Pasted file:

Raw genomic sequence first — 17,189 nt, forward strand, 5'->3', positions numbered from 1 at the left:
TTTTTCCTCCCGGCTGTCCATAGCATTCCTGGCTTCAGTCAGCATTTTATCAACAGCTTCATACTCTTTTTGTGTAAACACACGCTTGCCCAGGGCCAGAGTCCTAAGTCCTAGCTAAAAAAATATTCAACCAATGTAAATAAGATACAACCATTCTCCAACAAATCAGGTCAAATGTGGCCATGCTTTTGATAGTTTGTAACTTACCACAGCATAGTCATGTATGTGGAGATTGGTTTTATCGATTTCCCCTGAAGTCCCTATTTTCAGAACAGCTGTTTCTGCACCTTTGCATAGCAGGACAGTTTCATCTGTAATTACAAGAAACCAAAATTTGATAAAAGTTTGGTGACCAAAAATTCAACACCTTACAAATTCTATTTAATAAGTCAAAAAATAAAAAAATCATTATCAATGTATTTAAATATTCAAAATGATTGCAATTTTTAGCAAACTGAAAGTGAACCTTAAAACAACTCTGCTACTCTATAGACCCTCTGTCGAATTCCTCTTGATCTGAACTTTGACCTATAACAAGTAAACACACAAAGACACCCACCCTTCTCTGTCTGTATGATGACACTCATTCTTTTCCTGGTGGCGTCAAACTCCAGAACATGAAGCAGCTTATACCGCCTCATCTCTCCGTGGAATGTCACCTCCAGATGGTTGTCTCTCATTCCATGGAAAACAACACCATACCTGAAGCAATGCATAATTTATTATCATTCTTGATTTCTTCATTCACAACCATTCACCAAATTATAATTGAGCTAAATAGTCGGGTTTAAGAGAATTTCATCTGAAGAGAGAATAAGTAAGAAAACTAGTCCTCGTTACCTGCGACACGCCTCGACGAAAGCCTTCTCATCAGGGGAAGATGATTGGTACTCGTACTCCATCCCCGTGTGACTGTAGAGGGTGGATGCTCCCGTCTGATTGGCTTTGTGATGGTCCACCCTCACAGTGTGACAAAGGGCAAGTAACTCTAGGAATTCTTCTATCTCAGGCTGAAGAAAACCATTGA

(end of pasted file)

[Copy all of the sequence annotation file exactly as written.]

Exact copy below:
Raw genomic sequence first — 17,189 nt, forward strand, 5'->3', positions numbered from 1 at the left:
TTTTTCCTCCCGGCTGTCCATAGCATTCCTGGCTTCAGTCAGCATTTTATCAACAGCTTCATACTCTTTTTGTGTAAACACACGCTTGCCCAGGGCCAGAGTCCTAAGTCCTAGCTAAAAAAATATTCAACCAATGTAAATAAGATACAACCATTCTCCAACAAATCAGGTCAAATGTGGCCATGCTTTTGATAGTTTGTAACTTACCACAGCATAGTCATGTATGTGGAGATTGGTTTTATCGATTTCCCCTGAAGTCCCTATTTTCAGAACAGCTGTTTCTGCACCTTTGCATAGCAGGACAGTTTCATCTGTAATTACAAGAAACCAAAATTTGATAAAAGTTTGGTGACCAAAAATTCAACACCTTACAAATTCTATTTAATAAGTCAAAAAATAAAAAAATCATTATCAATGTATTTAAATATTCAAAATGATTGCAATTTTTAGCAAACTGAAAGTGAACCTTAAAACAACTCTGCTACTCTATAGACCCTCTGTCGAATTCCTCTTGATCTGAACTTTGACCTATAACAAGTAAACACACAAAGACACCCACCCTTCTCTGTCTGTATGATGACACTCATTCTTTTCCTGGTGGCGTCAAACTCCAGAACATGAAGCAGCTTATACCGCCTCATCTCTCCGTGGAATGTCACCTCCAGATGGTTGTCTCTCATTCCATGGAAAACAACACCATACCTGAAGCAATGCATAATTTATTATCATTCTTGATTTCTTCATTCACAACCATTCACCAAATTATAATTGAGCTAAATAGTCGGGTTTAAGAGAATTTCATCTGAAGAGAGAATAAGTAAGAAAACTAGTCCTCGTTACCTGCGACACGCCTCGACGAAAGCCTTCTCATCAGGGGAAGATGATTGGTACTCGTACTCCATCCCCGTGTGACTGTAGAGGGTGGATGCTCCCGTCTGATTGGCTTTGTGATGGTCCACCCTCACAGTGTGACAAAGGGCAAGTAACTCTAGGAATTCTTCTATCTCAGGCTGAAGAAAACCATTGA